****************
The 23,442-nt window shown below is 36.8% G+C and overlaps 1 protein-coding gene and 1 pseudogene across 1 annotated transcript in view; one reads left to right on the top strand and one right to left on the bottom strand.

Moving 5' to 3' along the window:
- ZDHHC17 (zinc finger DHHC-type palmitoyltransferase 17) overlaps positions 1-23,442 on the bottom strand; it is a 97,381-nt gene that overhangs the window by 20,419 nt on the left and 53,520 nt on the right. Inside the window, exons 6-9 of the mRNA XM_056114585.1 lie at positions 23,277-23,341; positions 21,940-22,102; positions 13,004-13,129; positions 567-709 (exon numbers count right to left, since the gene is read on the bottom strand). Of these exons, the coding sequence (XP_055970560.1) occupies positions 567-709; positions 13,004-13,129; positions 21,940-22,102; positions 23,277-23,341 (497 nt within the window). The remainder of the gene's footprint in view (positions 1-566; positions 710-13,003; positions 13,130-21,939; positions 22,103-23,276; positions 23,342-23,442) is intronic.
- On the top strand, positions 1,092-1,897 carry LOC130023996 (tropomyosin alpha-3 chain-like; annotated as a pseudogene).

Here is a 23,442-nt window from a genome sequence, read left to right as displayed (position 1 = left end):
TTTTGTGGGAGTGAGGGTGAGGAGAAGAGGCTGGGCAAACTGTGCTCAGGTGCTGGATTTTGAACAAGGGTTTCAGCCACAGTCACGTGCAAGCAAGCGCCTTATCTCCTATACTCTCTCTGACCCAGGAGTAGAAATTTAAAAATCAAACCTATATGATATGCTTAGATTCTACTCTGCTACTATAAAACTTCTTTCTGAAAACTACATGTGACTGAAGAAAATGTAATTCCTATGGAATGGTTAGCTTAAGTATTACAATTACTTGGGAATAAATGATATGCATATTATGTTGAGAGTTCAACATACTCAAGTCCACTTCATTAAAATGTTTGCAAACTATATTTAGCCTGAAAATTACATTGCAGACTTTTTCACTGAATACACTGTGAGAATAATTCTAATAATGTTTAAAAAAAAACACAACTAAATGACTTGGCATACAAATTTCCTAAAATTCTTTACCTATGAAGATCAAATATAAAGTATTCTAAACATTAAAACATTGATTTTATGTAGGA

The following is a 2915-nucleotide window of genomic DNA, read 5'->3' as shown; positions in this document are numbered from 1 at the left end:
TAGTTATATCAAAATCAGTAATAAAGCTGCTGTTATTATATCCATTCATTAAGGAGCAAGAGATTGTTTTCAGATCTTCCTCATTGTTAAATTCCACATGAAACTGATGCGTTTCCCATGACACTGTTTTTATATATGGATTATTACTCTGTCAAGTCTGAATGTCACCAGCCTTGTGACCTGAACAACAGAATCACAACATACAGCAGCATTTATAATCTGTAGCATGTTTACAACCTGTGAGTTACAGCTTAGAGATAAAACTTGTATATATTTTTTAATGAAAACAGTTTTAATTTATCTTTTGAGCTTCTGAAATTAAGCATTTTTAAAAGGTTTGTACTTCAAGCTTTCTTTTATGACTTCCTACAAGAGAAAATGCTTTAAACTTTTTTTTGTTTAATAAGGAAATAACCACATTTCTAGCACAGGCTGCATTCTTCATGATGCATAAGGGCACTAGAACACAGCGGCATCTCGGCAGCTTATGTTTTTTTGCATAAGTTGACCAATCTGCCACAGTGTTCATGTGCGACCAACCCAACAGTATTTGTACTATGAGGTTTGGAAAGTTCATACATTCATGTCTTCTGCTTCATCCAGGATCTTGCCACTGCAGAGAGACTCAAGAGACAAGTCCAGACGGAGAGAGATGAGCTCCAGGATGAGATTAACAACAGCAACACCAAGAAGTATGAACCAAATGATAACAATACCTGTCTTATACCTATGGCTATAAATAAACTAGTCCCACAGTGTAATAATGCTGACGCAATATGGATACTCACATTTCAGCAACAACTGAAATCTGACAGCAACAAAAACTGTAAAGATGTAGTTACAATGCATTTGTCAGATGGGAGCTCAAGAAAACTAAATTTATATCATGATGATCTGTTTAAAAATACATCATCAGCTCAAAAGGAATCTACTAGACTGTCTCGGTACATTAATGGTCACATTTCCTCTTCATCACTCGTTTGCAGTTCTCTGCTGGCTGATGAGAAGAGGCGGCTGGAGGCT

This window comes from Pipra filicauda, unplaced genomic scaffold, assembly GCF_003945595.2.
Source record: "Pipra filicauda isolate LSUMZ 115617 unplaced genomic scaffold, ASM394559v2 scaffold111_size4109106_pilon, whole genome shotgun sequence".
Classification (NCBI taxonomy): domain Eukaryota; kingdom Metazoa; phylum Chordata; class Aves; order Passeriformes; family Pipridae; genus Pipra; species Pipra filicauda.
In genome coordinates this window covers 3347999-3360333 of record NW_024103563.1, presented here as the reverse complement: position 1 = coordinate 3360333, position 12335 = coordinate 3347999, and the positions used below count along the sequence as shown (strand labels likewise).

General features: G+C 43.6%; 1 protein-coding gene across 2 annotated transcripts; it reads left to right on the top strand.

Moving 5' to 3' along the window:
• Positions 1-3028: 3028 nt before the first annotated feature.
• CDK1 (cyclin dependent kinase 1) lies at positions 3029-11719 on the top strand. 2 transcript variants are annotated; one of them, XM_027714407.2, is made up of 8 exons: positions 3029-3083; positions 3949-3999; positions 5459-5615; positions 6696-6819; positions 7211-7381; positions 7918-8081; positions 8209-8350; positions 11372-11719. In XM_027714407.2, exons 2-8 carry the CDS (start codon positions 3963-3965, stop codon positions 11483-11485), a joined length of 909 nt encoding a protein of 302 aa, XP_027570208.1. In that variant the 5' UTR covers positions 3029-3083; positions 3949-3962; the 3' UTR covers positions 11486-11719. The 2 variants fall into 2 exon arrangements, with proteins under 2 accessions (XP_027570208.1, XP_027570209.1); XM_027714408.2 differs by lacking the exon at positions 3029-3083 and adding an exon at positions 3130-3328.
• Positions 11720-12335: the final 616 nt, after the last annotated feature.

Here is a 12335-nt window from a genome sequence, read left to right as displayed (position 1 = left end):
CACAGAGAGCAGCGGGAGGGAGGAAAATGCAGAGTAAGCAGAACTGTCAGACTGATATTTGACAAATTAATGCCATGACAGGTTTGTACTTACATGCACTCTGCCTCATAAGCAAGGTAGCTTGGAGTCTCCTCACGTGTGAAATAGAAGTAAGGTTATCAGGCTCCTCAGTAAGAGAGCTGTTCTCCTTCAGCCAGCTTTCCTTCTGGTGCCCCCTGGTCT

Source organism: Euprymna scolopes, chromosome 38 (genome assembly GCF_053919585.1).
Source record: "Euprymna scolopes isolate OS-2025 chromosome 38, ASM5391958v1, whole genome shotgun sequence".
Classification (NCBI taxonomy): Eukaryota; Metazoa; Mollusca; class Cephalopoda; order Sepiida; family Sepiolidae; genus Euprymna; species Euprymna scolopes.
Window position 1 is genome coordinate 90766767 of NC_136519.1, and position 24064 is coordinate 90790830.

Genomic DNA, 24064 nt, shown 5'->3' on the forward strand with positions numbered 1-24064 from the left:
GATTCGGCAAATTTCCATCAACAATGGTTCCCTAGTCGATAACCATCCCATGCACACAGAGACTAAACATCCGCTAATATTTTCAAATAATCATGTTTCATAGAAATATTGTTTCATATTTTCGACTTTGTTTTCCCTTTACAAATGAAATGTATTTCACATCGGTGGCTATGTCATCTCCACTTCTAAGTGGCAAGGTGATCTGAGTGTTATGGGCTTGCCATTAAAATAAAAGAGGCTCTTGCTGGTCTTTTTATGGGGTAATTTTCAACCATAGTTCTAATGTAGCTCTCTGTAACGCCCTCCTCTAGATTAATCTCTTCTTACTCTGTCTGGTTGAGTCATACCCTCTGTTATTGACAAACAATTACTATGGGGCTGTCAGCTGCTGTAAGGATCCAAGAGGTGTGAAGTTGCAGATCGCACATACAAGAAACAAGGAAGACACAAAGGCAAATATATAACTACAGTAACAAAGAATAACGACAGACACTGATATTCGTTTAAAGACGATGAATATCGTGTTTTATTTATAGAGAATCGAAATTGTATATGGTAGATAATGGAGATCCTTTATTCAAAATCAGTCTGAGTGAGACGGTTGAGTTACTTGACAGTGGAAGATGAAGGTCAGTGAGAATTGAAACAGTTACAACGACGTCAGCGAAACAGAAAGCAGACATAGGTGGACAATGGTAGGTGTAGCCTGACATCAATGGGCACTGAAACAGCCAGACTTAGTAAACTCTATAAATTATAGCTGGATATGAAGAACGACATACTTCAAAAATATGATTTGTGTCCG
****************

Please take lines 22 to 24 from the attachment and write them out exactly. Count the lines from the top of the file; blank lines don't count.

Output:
Classification (NCBI taxonomy): Eukaryota; Metazoa; Mollusca; class Cephalopoda; order Sepiida; family Sepiolidae; genus Euprymna; species Euprymna scolopes.
Window position 1 is genome coordinate 90766767 of NC_136519.1, and position 24064 is coordinate 90790830.

Genomic DNA, 24064 nt, shown 5'->3' on the forward strand with positions numbered 1-24064 from the left: